By now, you should have an understanding how arrays work. The element number points to the data stored. I will briefly now explain 2D and 3D arrays. These are known as multidimensional array. You can have as many dimensional as you need, but make sure you have enough memory to store them.

Let’s say I want to collect temperature reading in degrees C, 3 times a day, at dawn, noon and dusk for 7 days. This is how I would declare my array:-

float TempC[7][3];

This will look like a small spreadsheet. 2D arrays are reference in row and column format. So TempC will have 7 rows and 3 columns as illustrated in the diagram below.

I could also do this:-

float TempC[3][7];

Which would look like:-

You can use any method as long as you take care in storing and accessing the data. It is the norm to use the first method.

No special attention is needed to initialize the array. I would do the following for easier reading.

int table[4][3] =
{1, 2, 3,
2, 4, 6,
3, 6, 9,
4, 8, 12};

It just makes it easier to understand the way the data in the array is stored. It would not be wrong to do this:-

int table[4][3] = {1, 2, 3, 2, 4, 6, 3, 6, 9, 4, 8, 12};

if I wanted to print the array on lcd:-

Lesson 4.3


Now I want to record temperature 3 times a day morning, noon and dusk; for the whole year. I could declare the array as float TempC[365][3]. This way I would not know the month and date the temperature is recorded for. A better way to do this would be float TempC[12][31][3], which would look like:-

Looks confusing? Let me explain,

Each row from 0 to 11 is month which is [12];

Each alternate color column is day which is [31];

Each day column (0, 1 and 2) is time of day the temperature is recoded is [3].

To store / and retrieve data from 3D array:

You can have as many dimensions that you need, but must take care of how much memory you have available. Example if you have an array of char sample[100][100][100], that is 1,000,000 bytes. Programming on a PC is OK but not for PIC.

Therein is a brief explanation on 3D arrays. If you do not understand, do not hesitate to leave comments us. Hope you have all understood the use of arrays. Next, I will explain a different kind of array in the next topic.

Monday, May 5, 2008

ADC scaling explained...

There seems to be some confusion regarding ADC scaling requirement so here are some examples why and how you would do it...

Example No 1: Voltage to be measured is higher than 5V...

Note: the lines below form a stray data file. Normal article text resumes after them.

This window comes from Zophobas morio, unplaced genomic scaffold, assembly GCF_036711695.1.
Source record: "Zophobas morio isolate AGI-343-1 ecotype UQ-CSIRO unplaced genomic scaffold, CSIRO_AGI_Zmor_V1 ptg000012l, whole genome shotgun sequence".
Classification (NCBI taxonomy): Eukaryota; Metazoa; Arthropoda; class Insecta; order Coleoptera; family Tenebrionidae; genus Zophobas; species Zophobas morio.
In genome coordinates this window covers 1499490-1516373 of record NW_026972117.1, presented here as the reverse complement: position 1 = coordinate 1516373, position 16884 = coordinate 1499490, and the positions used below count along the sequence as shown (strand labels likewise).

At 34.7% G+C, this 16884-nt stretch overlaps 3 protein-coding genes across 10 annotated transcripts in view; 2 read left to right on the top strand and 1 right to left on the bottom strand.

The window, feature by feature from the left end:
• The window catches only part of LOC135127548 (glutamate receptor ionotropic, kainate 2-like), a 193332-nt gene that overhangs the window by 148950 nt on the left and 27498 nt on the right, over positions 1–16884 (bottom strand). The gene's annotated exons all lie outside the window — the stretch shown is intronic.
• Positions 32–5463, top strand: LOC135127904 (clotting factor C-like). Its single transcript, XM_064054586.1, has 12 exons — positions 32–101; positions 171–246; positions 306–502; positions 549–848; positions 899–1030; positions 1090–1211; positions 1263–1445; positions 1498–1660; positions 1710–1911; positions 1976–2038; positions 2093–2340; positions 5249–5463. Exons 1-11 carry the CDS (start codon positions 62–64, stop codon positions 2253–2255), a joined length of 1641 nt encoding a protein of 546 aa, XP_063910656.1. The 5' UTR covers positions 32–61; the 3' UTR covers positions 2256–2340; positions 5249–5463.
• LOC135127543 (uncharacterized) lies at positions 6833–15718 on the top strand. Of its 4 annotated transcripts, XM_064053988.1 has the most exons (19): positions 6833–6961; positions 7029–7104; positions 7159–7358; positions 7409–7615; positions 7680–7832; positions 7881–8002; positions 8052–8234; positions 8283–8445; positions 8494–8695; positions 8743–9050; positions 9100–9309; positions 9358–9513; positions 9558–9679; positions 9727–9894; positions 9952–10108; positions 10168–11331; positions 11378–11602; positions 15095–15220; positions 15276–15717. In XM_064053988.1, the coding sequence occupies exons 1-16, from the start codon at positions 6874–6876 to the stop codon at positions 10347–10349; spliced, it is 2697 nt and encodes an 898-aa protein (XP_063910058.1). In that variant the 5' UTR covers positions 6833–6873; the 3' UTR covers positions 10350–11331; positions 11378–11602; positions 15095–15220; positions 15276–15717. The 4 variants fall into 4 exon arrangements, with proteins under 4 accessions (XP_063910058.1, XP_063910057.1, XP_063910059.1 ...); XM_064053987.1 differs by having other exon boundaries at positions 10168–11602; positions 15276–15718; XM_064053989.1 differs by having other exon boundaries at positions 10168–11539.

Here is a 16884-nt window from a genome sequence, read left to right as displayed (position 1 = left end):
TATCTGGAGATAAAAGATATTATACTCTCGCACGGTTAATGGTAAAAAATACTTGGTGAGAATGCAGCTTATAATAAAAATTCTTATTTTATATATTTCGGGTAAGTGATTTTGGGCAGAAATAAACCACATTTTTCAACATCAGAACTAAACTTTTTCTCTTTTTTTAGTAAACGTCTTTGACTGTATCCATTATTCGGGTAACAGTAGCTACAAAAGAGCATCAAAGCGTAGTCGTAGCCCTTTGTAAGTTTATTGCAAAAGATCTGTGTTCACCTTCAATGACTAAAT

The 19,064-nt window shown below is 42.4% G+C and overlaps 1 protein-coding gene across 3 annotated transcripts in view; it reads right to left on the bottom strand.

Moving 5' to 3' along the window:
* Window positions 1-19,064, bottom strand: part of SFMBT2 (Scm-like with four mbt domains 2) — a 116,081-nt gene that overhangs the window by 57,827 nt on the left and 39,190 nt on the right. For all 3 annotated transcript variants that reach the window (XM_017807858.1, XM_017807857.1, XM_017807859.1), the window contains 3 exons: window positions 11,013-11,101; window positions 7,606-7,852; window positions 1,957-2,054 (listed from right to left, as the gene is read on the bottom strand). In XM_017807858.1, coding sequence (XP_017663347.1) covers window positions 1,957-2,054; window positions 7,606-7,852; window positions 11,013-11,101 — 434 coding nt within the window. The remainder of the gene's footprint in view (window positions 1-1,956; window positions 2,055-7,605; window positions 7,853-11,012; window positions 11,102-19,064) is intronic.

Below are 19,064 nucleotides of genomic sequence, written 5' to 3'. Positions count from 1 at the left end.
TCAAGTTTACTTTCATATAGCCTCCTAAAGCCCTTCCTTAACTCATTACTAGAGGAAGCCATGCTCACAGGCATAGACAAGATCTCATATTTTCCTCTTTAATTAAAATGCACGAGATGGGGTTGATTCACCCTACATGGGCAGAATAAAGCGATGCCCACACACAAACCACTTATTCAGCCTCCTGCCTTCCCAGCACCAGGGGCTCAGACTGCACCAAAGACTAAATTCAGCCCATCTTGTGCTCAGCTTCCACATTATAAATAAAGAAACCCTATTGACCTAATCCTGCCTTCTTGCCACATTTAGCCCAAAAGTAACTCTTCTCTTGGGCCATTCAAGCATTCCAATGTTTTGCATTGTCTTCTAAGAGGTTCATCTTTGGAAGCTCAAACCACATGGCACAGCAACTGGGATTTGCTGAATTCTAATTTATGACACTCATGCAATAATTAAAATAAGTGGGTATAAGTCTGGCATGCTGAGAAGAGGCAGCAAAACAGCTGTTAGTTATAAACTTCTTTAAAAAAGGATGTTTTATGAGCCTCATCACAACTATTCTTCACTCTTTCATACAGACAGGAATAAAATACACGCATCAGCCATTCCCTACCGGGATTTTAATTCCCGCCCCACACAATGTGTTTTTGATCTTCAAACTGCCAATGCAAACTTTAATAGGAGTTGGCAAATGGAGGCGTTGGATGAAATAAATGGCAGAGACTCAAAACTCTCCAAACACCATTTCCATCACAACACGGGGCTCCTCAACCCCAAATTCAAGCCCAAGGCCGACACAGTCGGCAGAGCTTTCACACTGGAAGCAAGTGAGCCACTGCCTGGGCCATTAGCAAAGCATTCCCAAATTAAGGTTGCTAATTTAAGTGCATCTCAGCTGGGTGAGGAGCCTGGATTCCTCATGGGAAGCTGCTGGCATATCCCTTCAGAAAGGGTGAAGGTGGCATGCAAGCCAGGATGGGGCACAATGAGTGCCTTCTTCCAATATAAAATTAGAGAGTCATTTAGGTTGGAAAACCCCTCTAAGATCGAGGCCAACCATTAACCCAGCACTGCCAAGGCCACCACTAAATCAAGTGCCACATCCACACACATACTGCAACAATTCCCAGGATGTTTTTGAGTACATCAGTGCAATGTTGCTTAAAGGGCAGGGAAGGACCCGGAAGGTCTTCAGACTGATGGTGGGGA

Do take note that PIC ADC has a maximum input of VDD (+5V) thus if you want to measure voltage higher than 5V, you need to do some scaling of the actual voltage before it gets into PIC. Easiest way is to use a voltage divider using resistors (for more demanding applications, an opamp-based circuit may be required).

Lets look at an example. Assuming you want to measure the automotive battery voltage. Typically, the battery voltage will be between 11V (standby) and 14V (charging). For safety reason, let's assume we design for 20V maximum input voltage (25% safety factor). To accomplish this, we'll use 4 resistors of 4.7k each... a potentiometer can also be used to set it correctly. Wire the resistors as shown below:
In the above circuit, when a 20V voltage is present at the input, input to the ADC will be 5V... a 10V input will result in 2.5V input at the ADC... thus, the input voltage has been scaled by factor of 1/4. The ratio is obtained from the voltage divider... check some references if you not sure why this is so... :-)
Voltage at PIC ADC Input = Actual Input x (R1 / (R1+R2+R3+R4))

Assuming you use VDD (5V) as the ADC+ reference, the ADC reading will be 1023 when the ADC input is 5V (actual input of 20V). So, to get the actual voltage reading, you need to calculate it as follows:

Actual Voltage = ADC Reading * Designed Maximum Voltage /1024. Putting the actual numbers in, Actual Voltage = 1023 * 20 /1024 = 19.98V. The small difference is because the 10-bit ADC maximum value is 1023 instead of 1024...

Under this scenario, the maximum resolution is 20V/1024 = 19.5mV.

I'll post another example for expanded ADC resolution later...